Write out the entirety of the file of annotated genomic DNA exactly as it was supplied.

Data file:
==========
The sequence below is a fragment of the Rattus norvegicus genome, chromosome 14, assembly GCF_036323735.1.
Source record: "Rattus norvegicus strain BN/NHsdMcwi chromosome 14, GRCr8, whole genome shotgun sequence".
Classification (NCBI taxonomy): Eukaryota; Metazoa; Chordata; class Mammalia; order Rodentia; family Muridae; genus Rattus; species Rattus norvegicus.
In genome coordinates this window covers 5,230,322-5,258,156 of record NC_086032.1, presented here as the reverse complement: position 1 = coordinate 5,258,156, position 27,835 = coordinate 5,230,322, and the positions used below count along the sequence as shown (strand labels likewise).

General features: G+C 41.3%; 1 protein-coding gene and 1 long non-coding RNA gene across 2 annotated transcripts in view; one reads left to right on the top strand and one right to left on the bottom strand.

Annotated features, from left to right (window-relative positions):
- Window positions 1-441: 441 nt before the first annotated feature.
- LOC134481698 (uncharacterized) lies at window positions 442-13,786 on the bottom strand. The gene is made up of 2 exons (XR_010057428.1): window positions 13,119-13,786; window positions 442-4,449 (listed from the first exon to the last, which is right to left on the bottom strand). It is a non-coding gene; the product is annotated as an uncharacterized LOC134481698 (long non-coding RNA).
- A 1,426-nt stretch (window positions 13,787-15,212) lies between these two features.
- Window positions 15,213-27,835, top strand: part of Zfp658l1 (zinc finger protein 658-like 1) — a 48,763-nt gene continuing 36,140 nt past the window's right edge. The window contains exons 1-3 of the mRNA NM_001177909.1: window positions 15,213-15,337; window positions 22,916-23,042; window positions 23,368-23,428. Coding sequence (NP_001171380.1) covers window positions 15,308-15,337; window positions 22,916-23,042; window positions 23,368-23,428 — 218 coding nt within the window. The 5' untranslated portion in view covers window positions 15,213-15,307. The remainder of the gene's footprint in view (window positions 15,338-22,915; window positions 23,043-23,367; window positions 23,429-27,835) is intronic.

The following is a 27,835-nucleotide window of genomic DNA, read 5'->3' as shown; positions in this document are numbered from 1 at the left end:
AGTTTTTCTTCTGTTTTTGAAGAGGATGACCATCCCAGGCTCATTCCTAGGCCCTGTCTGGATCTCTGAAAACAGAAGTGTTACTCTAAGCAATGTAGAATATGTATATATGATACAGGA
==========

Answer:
The sequence below is a fragment of the Rattus norvegicus genome, chromosome 14, assembly GCF_036323735.1.
Source record: "Rattus norvegicus strain BN/NHsdMcwi chromosome 14, GRCr8, whole genome shotgun sequence".
Classification (NCBI taxonomy): Eukaryota; Metazoa; Chordata; class Mammalia; order Rodentia; family Muridae; genus Rattus; species Rattus norvegicus.
In genome coordinates this window covers 5,230,322-5,258,156 of record NC_086032.1, presented here as the reverse complement: position 1 = coordinate 5,258,156, position 27,835 = coordinate 5,230,322, and the positions used below count along the sequence as shown (strand labels likewise).

General features: G+C 41.3%; 1 protein-coding gene and 1 long non-coding RNA gene across 2 annotated transcripts in view; one reads left to right on the top strand and one right to left on the bottom strand.

Annotated features, from left to right (window-relative positions):
- Window positions 1-441: 441 nt before the first annotated feature.
- LOC134481698 (uncharacterized) lies at window positions 442-13,786 on the bottom strand. The gene is made up of 2 exons (XR_010057428.1): window positions 13,119-13,786; window positions 442-4,449 (listed from the first exon to the last, which is right to left on the bottom strand). It is a non-coding gene; the product is annotated as an uncharacterized LOC134481698 (long non-coding RNA).
- A 1,426-nt stretch (window positions 13,787-15,212) lies between these two features.
- Window positions 15,213-27,835, top strand: part of Zfp658l1 (zinc finger protein 658-like 1) — a 48,763-nt gene continuing 36,140 nt past the window's right edge. The window contains exons 1-3 of the mRNA NM_001177909.1: window positions 15,213-15,337; window positions 22,916-23,042; window positions 23,368-23,428. Coding sequence (NP_001171380.1) covers window positions 15,308-15,337; window positions 22,916-23,042; window positions 23,368-23,428 — 218 coding nt within the window. The 5' untranslated portion in view covers window positions 15,213-15,307. The remainder of the gene's footprint in view (window positions 15,338-22,915; window positions 23,043-23,367; window positions 23,429-27,835) is intronic.

The following is a 27,835-nucleotide window of genomic DNA, read 5'->3' as shown; positions in this document are numbered from 1 at the left end:
AGTTTTTCTTCTGTTTTTGAAGAGGATGACCATCCCAGGCTCATTCCTAGGCCCTGTCTGGATCTCTGAAAACAGAAGTGTTACTCTAAGCAATGTAGAATATGTATATATGATACAGGA